The General Counsel disagrees with the Respondent's reliance on the Authority's decision in Mare Island Naval Shipyard. The General Counsel notes that although the decision in Mare Island Naval Shipyard was issued on November 22, 1987, the Respondent did not rely on the decision to revoke the MOU until March 31, 1988. The General Counsel also maintains that the MOU was consistent with the Authority's decision in Mare Island Naval Shipyard because the Government is the primary beneficiary of the use of reflective safety vests by employees who operate motorcycles on Respondent's facilities. Id. at 5-6.
IV. Analysis and Conclusion
We conclude that the complaint should be dismissed.
The MOU required the Agency to pay for protective equipment of employees who operate motorcycles on the Respondent's facilities. The reflective safety vests which are the subject of the MOU are not intended to be used in the employees' work. Rather, the safety vests are to be used for commuting to work by motorcycle.
In Mare Island Naval Shipyard, the Authority addressed the issue of whether an agency may be required to pay for personal protective clothing of employees who operate motorcycles on an agency's property. The Authority concluded that four proposals which required the agency to provide, at no charge, certain protective equipment (face shields, jackets, gloves, and shoes) for employees who operated motorcycles on the installation were nonnegotiable. The Authority found that the expenditure of appropriated funds by an agency for the purchase of safety-related equipment is governed by 29 U.S.C. º 668(a) and 5 U.S.C. º 7903. The Authority stated that under those provisions and relevant decisions of the Comptroller General, an agency may provide equipment to employees if (1) it is to be used for the employees' protection in the performance of hazardous duties, or (2) the Government, rather than the employee, receives the primary benefit from the equipment and the equipment is not a personal item which the employee should purchase. Mare Island Naval Shipyard, 30 FLRA at 277-78.
The Authority found that the proposed equipment in Mare Island Naval Shipyard: (1) was not intended to be used in the employees' work, and (2) was not for the primary benefit of the Government. Rather, the record indicated that the equipment was to be used for commuting to work by motorcycle. Accordingly, the Authority found that requiring the agency to pay the costs of providing the equipment was inconsistent with law. Id. at 278.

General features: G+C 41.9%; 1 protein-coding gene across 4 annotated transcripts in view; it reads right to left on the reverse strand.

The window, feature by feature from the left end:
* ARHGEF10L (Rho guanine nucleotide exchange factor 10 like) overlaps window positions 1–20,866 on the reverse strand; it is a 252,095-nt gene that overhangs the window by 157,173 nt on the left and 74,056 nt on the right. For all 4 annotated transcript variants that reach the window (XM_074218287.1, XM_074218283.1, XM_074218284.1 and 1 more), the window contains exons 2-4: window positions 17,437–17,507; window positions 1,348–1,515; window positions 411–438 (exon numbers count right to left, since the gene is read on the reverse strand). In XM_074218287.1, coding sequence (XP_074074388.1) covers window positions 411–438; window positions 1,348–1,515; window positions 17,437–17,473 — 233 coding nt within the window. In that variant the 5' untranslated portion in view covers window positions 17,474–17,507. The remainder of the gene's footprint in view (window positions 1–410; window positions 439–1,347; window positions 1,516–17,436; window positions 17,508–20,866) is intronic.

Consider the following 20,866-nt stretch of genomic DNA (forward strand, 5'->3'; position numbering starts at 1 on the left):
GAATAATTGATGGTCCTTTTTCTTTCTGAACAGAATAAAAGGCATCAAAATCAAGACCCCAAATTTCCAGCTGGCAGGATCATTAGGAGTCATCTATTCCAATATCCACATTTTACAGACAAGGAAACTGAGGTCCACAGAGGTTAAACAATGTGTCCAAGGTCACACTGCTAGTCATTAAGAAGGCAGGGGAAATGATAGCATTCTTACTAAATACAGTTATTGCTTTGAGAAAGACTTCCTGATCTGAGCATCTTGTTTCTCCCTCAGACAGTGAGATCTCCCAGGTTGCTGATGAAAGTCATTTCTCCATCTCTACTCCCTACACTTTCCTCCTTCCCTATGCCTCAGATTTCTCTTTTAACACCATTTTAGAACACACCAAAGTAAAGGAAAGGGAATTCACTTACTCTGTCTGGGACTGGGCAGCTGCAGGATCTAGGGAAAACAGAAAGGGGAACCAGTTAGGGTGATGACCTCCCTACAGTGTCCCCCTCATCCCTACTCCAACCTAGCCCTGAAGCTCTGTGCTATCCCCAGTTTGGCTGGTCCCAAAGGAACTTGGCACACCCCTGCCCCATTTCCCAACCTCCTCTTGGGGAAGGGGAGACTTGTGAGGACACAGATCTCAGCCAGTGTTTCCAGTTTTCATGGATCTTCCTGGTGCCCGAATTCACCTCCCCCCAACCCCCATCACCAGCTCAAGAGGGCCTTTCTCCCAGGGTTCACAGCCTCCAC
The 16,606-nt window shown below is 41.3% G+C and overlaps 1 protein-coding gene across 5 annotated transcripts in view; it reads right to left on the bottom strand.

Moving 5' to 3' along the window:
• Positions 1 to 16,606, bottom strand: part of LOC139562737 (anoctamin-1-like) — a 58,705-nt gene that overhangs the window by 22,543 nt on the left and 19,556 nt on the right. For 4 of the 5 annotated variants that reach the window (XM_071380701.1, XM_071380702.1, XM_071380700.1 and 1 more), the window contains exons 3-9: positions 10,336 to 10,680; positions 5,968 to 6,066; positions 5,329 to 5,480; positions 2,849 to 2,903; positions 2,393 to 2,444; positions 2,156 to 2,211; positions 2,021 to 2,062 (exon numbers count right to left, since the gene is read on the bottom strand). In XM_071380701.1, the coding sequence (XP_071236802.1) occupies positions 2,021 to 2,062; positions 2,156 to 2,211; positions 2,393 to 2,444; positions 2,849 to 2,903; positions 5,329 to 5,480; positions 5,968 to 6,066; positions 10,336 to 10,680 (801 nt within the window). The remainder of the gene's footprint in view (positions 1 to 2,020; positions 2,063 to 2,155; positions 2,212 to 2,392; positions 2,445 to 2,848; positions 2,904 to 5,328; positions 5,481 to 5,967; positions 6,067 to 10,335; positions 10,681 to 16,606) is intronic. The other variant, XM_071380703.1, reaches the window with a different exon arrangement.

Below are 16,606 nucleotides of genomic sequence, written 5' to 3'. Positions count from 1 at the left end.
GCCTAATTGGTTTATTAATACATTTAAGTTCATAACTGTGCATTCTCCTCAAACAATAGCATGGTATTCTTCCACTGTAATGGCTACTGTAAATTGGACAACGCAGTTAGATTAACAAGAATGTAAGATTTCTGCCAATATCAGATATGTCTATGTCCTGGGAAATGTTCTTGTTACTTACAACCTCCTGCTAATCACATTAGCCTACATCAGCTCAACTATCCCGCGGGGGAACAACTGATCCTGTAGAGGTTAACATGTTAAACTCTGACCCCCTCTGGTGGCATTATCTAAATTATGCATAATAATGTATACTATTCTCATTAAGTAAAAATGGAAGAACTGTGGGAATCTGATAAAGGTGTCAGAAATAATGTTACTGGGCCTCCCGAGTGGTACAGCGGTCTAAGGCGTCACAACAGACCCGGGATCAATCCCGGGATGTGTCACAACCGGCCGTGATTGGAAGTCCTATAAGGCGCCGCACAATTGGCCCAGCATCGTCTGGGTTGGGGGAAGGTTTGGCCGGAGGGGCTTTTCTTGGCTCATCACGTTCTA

We reject the General Counsel's argument that the Government is the primary beneficiary of the use of reflective safety vests by employees who operate motorcycles on the Respondent's facilities. The reflective safety vests are not used in the employees' work. The vests are used for commuting to work. Although the Agency requires the use of reflective vests when an employee operates a motorcycle on its facilities, the Agency does not require any employee to use a motorcycle to commute to work. There is no contention that reflective safety vests are used to protect unit employees in the performance of hazardous duties.
Here, as in Mare Island Naval Shipyard, the use of the reflective safety vests is not for protection of employees in the performance of hazardous duties and the Government is not the primary beneficiary of the requirement that reflective safety vests be used. Consequently, requiring the Respondent to pay the costs of providing reflective safety vests is inconsistent with law. Compare National Federation of Federal Employees, Local 1827 and Defense Mapping Agency, Aerospace Center, 26 FLRA 785, 790-92 (1987) (requiring the agency to provide safety glasses held negotiable where Government, rather than employee, received the primary benefit from the equipment). Because the MOU required the Respondent to pay costs which are inconsistent with law, the MOU is unenforceable.
The fact that the Respondent did not revoke the MOU until several months after the Authority's decision in Mare Island Naval Shipyard is not relevant to our decision. The repudiation of the MOU was based on a correct interpretation of applicable law. The timing of the repudiation, therefore, is not significant.
The MOU was inconsistent with law. Accordingly, the Respondent was not obligated to bargain over its decision to revoke the MOU. See Department of the Navy, Philadelphia Naval Shipyard, 18 FLRA 902, 911-14 (1985) (agency was not obligated to bargain over its decision to terminate differential pay for certain work when such pay was inconsistent with a Government-wide regulation). We note that the Respondent offered to bargain about the impact and implementation of its decision to revoke the MOU.
The complaint alleges only a repudiation of a memorandum of understanding and a failure to bargain in good faith over the decision to revoke the MOU. Therefore, we will dismiss the complaint in its entirety.
The complaint in this case is dismissed.